With the fall of Kinshasa, the focus moved across the Congo river to Congo-Brazzaville. President Pascal Lissouba allowed UNITA to use Brazzaville and Pointe Noire for sanction busting operations. UNITA soldiers fought for Lissouba in the civil war that had broken out between him and his rival, the former military dictator Denis Sassou-Nguesso. After three months of fighting several thousand Angolan troops moved into Congo-Brazzaville from Cabinda in support of Sassou-Nguesso. By October 15, 1997 elected president Pascal Lissouba had been overthrown and military leader Denis Sassou-Nguesso was again in power. At least 10,000 people died in this conflict and the Angolan troops then acted quickly against UNITA and Cabindan separatist forces. In May 1999 several hundred Angolan troops remain in Congo-Brazzaville.
A further move by the Angolan government to isolate and encircle UNITA was the hosting of a summit on October 27 at which a regional security pact was signed by the newly self-proclaimed president of Congo-Brazzaville, Denis Sassou Nguesso, President Omar Bongo of Gabon, and Laurent-Desire Kabila of the Democratic Republic of Congo. On April 8, Angola, Namibia, Zimbabwe, and the Democratic Republic of Congo signed a general defense pact in Luanda. Following this agreement there have been press reports of Namibian and Zimbabwean troops deployed in northern Angola but these have not been independently verified and both the Zimbabwean and Namibian governments have denied they have any forces in Angola.30
Luanda's attention then moved to Zambia, where a number of senior government officials reportedly were helping UNITA break the sanctions. Bilateralrelations are poor and the Lusaka government has blamed Angola for being involved in the abortive coup attempt of junior officers on 28 October, 1997. Zambian officials privately acknowledged that they feared that Luanda might intervene in Zambia in the way they did in Congo-Brazzaville. Although the Zambian government has tightened up on sanctions-busting, some UNITA traffic appears to have continued to transit Zambia for UNITA areas in 1998.
9 Protocolo de Lusaka (Amsterdam: AWEPA/ African-European Institute, 1996).
10 Protocolo de Lusaka, Anexo 6, Ponto II.4 Da Agenda de Trabalhos A Reconciliação Nacional, Princípios Gerais 1.5 (Amsterdam: AWEPA/ African-European Institute, 1996).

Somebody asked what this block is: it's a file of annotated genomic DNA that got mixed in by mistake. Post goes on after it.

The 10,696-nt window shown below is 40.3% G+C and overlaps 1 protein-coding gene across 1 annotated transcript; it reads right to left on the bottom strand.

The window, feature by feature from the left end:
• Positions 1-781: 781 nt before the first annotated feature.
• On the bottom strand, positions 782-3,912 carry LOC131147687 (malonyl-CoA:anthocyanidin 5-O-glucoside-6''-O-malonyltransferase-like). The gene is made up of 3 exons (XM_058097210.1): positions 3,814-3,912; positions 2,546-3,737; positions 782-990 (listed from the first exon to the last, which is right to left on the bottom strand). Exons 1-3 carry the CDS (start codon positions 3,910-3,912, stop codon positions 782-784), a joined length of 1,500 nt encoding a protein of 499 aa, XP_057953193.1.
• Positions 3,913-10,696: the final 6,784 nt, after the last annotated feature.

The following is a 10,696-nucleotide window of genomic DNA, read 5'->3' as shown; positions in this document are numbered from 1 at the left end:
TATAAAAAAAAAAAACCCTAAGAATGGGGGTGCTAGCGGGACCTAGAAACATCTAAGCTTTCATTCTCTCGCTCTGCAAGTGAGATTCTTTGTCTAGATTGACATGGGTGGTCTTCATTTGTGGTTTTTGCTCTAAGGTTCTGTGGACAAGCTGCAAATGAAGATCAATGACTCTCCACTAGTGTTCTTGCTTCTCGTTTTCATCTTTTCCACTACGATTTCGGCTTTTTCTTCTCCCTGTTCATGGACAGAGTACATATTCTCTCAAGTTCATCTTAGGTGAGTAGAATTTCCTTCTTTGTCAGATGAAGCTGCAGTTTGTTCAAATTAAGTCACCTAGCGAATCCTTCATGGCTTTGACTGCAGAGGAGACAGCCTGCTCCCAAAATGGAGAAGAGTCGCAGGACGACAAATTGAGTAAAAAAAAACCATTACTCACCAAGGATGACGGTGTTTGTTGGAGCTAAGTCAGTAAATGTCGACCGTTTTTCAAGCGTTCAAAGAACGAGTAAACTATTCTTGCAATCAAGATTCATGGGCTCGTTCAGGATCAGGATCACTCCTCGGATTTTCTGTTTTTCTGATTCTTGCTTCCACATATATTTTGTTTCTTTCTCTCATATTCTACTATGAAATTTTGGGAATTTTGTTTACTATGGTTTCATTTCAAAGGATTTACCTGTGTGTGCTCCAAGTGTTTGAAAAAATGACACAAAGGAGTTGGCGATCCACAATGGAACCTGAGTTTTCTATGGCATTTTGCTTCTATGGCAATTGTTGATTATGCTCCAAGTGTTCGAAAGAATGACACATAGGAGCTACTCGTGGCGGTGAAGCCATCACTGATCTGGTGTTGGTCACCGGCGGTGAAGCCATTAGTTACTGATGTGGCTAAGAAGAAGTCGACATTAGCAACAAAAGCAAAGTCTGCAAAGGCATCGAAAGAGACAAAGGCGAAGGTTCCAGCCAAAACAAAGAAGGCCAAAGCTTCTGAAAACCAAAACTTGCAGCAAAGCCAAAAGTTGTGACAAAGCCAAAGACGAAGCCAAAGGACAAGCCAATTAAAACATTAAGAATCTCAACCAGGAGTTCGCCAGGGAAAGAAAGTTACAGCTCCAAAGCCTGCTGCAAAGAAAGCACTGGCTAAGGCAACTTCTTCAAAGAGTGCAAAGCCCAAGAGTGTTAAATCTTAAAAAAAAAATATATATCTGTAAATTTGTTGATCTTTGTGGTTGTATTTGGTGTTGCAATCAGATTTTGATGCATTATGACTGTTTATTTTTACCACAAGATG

11 Human Rights Watch Arms Project and Human Rights Watch/Africa, "Angola: Between War and Peace; Arms Trade and Human Rights Abuses since the Lusaka Protocol," A Human Rights Watch Report, February 1996, vol.8, no.1 (A).
12 Alex Vines, "Mercenaries and the Privatisation of Security in Africa," in, Greg Mills and John Stremlau (eds.), The Privatisation of Security in Africa (Johannesburg: South African Institute of International Affairs, 1999) pp.47-80.
13 Human Rights Watch, Human Rights Watch World Report 1998 (New York: Human Rights Watch, 1997).
15 Paul Hare, Angola's Last Best Chance for Peace: An Insider's Account of the Peace Process (Washington DC: U.S. Institute of Peace Press, 1998).
16 U.N. Security Council Resolution 1127 (1997) of August 28, 1997.
17 U.N. Security Council Resolution 1130 (1997) of September 29, 1997.
18 U.N. Security Council Resolution 1135 (1997) of October 29, 1997.
19 Norrie MacQueen, "Peacekeeping by attrition: the United Nations in Angola," Journal of Modern African Studies, vol.36, no.3, September 1998.
20 Samakuva was hospitalized briefly. Human Rights Watch saw a video recording of this assault. Given the tight authoritarian manner which UNITA operates, this assault is likely to have been premeditated and it was a significant error in the peace process that no effort was ever made to bring the assailants to book: it underscored that the U.N. was prepared to turn a blind eye to human rights abuses, even attacks on senior officials captured on camera.
21 Human Rights Watch, Human Rights Watch World Report 1999 (New York: Human Rights Watch, 1998).
22 U.N. Document S/1998/931, October 8, 1998.
23 U.N. Document S/1998/1110, November 23, 1998.
24 U.N. Document S/1999/49, January 17, 1999.
25 Human Rights Watch interview with U.N. official, January 15, 1999.
26 Jornal de Angola (Luanda), January 30, 1999.
27 Economist (London), April 24, 1999.
28 `Update No. 99/03 on ICRC activities in Angola,' June 22, 1999.
29 Público (Lisbon), July 25, 1999; Agence France-Presse, July 28, 1999.
30 Xinhua news agency, May 3, 1999.